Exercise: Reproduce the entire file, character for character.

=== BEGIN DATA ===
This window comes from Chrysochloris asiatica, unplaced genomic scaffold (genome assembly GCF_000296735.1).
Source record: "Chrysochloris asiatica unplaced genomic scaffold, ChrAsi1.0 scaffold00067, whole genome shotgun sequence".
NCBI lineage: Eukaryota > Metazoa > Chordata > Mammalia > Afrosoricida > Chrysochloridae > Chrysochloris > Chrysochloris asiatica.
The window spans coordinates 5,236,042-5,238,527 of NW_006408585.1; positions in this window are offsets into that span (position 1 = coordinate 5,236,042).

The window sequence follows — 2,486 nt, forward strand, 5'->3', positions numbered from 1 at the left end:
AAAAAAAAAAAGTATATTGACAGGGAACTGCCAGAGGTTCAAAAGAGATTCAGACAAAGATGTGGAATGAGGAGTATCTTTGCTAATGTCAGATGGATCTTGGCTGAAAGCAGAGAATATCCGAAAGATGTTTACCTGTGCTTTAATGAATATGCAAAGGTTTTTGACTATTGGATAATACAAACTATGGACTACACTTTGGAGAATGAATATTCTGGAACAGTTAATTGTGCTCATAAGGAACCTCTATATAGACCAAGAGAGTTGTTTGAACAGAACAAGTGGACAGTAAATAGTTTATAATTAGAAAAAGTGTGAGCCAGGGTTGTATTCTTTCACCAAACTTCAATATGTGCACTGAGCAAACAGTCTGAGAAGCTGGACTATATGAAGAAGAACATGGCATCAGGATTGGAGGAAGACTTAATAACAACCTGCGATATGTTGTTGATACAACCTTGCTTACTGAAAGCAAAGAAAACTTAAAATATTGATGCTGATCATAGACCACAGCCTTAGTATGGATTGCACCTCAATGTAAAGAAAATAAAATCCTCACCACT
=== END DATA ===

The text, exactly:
This window comes from Chrysochloris asiatica, unplaced genomic scaffold (genome assembly GCF_000296735.1).
Source record: "Chrysochloris asiatica unplaced genomic scaffold, ChrAsi1.0 scaffold00067, whole genome shotgun sequence".
NCBI lineage: Eukaryota > Metazoa > Chordata > Mammalia > Afrosoricida > Chrysochloridae > Chrysochloris > Chrysochloris asiatica.
The window spans coordinates 5,236,042-5,238,527 of NW_006408585.1; positions in this window are offsets into that span (position 1 = coordinate 5,236,042).

The window sequence follows — 2,486 nt, forward strand, 5'->3', positions numbered from 1 at the left end:
AAAAAAAAAAAGTATATTGACAGGGAACTGCCAGAGGTTCAAAAGAGATTCAGACAAAGATGTGGAATGAGGAGTATCTTTGCTAATGTCAGATGGATCTTGGCTGAAAGCAGAGAATATCCGAAAGATGTTTACCTGTGCTTTAATGAATATGCAAAGGTTTTTGACTATTGGATAATACAAACTATGGACTACACTTTGGAGAATGAATATTCTGGAACAGTTAATTGTGCTCATAAGGAACCTCTATATAGACCAAGAGAGTTGTTTGAACAGAACAAGTGGACAGTAAATAGTTTATAATTAGAAAAAGTGTGAGCCAGGGTTGTATTCTTTCACCAAACTTCAATATGTGCACTGAGCAAACAGTCTGAGAAGCTGGACTATATGAAGAAGAACATGGCATCAGGATTGGAGGAAGACTTAATAACAACCTGCGATATGTTGTTGATACAACCTTGCTTACTGAAAGCAAAGAAAACTTAAAATATTGATGCTGATCATAGACCACAGCCTTAGTATGGATTGCACCTCAATGTAAAGAAAATAAAATCCTCACCACT